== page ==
During my life, I have felt like I was just surviving; that I needed something or somebody. I have often felt like “I’m not getting anywhere”. In really hard times, I felt like I was losing it all; that some thing or somebody was being taken away from me. At other moments, I convinced my self that I didn’t need anything or anyone! I felt like I was existing, “making it”, that I had what I needed or that I had my act together. Most times, I felt simply that I can do and be so much more.
What do we need to survive? What does it mean to thrive? What does it mean to LIVE?
Abraham Maslow was an American Psychologist who proposed a hierarchy of human needs to sustain the best psychological health of an individual to survive, develop and grow. He studied the healthiest people in his network surmising that the study of “stunted” individuals would contribute to a stunted society (more on this some other time) .
Maslow proposed that there are two forms of human desire (1) the basic needs of health, safety, love and esteem that must be met before (2) the need and motivation to reach one’s full potential can be self-actualized. He divided the needs into 7 levels, each laying the foundation for an individual’s decreased anxiety and tension and increase in satisfaction.
1. Physiological Health Needs – Food, drink, oxygen, temperature regulation, sleep and exercise
2. Safety Needs – Protection from danger and elimination of fear, fight or flight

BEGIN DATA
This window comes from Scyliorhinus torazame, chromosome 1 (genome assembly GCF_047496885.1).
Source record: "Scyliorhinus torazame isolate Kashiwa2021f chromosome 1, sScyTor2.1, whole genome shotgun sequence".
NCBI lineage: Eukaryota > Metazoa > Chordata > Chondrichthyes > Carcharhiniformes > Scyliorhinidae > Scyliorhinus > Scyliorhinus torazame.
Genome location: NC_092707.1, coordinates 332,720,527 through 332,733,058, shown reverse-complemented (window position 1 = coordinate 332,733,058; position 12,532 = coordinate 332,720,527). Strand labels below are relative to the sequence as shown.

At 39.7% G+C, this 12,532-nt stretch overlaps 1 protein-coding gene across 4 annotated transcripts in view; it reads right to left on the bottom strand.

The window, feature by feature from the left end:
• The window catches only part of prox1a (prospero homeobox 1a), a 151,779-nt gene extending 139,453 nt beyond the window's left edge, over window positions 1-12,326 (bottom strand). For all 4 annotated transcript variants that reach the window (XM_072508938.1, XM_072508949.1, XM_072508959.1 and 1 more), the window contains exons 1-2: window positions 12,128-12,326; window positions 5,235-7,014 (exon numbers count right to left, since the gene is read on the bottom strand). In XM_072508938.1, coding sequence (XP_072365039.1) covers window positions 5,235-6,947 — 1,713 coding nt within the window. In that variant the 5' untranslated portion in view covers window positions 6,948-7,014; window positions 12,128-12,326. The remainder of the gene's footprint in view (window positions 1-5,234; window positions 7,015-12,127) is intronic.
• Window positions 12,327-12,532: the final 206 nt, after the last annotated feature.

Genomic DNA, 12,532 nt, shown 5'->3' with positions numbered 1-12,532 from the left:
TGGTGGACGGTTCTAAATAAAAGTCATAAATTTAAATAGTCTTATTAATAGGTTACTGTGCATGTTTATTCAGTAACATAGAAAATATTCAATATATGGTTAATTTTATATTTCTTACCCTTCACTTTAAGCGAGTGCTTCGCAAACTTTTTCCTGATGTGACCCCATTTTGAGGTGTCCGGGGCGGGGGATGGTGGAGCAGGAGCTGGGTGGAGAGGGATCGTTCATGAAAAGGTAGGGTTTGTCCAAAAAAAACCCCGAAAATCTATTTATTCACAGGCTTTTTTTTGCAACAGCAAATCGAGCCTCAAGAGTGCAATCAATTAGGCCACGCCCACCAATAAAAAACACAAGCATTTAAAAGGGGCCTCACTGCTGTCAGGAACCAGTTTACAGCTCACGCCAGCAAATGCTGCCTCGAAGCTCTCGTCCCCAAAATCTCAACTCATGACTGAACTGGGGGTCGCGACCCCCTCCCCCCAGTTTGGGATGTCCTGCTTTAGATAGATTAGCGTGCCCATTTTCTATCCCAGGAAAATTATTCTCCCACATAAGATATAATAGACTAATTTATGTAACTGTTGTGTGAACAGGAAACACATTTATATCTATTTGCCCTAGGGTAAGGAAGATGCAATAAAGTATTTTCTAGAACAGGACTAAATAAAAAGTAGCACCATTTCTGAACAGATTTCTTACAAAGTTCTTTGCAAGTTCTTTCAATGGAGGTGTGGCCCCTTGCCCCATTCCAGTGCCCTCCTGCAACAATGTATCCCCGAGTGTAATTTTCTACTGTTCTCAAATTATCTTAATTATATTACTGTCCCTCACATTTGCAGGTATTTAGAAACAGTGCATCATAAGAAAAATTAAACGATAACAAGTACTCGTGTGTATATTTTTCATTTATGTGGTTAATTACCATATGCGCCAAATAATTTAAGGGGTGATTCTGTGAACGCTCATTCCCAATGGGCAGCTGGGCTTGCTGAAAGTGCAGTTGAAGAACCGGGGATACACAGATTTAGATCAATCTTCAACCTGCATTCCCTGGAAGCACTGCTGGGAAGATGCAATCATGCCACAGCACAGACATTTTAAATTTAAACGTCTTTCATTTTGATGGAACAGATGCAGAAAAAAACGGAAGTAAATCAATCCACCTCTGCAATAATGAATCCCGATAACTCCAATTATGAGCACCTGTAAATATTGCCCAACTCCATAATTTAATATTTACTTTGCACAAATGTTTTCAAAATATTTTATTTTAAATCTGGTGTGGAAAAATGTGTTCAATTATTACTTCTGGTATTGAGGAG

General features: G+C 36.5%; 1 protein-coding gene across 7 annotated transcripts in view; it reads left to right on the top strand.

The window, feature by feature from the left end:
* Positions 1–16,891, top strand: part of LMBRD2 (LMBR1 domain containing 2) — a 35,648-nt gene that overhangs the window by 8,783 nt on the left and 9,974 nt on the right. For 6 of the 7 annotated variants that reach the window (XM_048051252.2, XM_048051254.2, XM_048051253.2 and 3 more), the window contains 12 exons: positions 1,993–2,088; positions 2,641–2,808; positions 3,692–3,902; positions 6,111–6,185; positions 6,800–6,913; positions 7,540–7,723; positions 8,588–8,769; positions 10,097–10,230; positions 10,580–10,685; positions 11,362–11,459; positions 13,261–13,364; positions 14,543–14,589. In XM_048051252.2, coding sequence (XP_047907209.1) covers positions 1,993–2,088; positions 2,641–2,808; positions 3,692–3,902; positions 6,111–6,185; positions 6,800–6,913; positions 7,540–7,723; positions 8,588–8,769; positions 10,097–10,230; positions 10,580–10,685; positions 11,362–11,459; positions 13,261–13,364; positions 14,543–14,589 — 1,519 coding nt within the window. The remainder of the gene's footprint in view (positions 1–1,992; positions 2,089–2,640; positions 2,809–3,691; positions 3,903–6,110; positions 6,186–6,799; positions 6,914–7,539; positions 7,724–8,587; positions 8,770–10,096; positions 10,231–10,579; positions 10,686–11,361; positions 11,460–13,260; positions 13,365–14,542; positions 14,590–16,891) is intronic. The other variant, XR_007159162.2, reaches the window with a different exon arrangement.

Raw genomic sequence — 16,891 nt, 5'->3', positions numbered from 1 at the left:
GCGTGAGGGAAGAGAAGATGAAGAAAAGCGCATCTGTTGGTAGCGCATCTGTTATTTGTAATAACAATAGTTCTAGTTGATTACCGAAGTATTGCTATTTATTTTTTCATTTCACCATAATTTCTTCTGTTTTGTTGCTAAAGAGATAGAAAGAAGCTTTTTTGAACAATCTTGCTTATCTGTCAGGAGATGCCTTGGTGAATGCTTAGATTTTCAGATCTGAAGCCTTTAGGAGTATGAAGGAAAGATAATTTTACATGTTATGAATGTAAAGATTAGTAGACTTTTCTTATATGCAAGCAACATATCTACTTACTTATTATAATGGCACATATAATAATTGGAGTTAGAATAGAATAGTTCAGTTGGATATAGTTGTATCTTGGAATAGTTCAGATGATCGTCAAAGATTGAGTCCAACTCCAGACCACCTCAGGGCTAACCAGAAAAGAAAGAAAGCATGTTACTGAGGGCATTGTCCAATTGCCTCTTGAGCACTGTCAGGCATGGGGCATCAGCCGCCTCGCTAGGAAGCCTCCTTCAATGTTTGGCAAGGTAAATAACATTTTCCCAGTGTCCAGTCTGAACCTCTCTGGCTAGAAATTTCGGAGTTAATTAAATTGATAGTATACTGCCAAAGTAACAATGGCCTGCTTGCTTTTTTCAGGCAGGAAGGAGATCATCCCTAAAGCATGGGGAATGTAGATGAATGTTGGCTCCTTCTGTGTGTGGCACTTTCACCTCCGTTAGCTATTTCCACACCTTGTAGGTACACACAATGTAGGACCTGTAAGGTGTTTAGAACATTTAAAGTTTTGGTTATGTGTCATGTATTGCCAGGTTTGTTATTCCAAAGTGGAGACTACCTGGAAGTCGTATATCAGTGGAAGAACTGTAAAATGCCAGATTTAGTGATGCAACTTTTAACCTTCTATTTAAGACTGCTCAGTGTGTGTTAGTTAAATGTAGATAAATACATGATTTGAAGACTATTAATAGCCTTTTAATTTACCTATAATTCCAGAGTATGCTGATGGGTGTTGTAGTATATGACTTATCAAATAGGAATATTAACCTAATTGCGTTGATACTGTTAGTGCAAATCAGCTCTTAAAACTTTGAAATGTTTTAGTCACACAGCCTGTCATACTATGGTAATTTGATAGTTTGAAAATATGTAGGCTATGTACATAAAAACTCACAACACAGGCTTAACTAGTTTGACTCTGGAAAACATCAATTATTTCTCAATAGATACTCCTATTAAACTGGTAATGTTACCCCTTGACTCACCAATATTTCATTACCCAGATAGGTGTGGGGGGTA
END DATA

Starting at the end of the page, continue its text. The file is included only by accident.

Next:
3. Love and Belongingness – Mom, Dad, receiving and giving love, affection, trust and acceptance; being part of a tribe, that is – family, friends or work
4. Esteem Needs – Respect of others and self; a sense of competence
5. Cognitive Needs – Understanding, curiosity, exploration, prediction from experience
6. Aesthetic Needs – Beautification of surroundings, symmetry, balance, order, form
7. Self-Actualization – Being all that your authentic self was meant to be
This in turn is how we survive.
· The younger we are, the more concerned we are with basic needs.
· Physical safety and exercise can release the same endorphins as food.
· Maternal AND paternal deprivation can lead to odd sleep patterns, mental instability, social impairment and life long anxiety and depression.
· As teenagers and young adults, our need to belong and tribal instincts kick in. We compare, compete, size up, make allies and make opponents) Our foundational needs “should have been met” and we are now entering the biological capability to provide those basic needs for ourselves, someone else or the next generation.
· The higher up we go in the triangle, the harder it is to achieve these targets. The busier we get and the harder it is to maintain the foundation, provide for others and to realize our own potential. Something or some one else’s needs may become more important than your or your family’s basic needs.
· The pinnacle of achieving self-actualization is therefore the most difficult to achieve and a lifetime can be spent getting there. Some individuals never even come close to this part in their lifetimes.
To thrive, we must become mentally and physically fitter and fitter. Our needs have to be satisfied and we have to feel motivated for more. We have to be making progress (the opposite of stagnant).
Sometimes, it’s easier to examine others than ourselves. We’ll do both.
Let’s reflect on others. Why is it hard to…
- be the child of a single mother or father, a foster child, a child of abusive parents
- be a teenage parent
- be a young soldier
- be a felon
- have an addiction
- be a widow or divorcee
- lose a position or job
- be discriminated against or even feel like it
These are common “struggles”. What was the basic need in the past and what is the basic need now?
Let’s self reflect. Have you worked out what level you are at? How much further do you have to climb on the triangle? What is delaying you from getting to the pinnacle of your achievable success?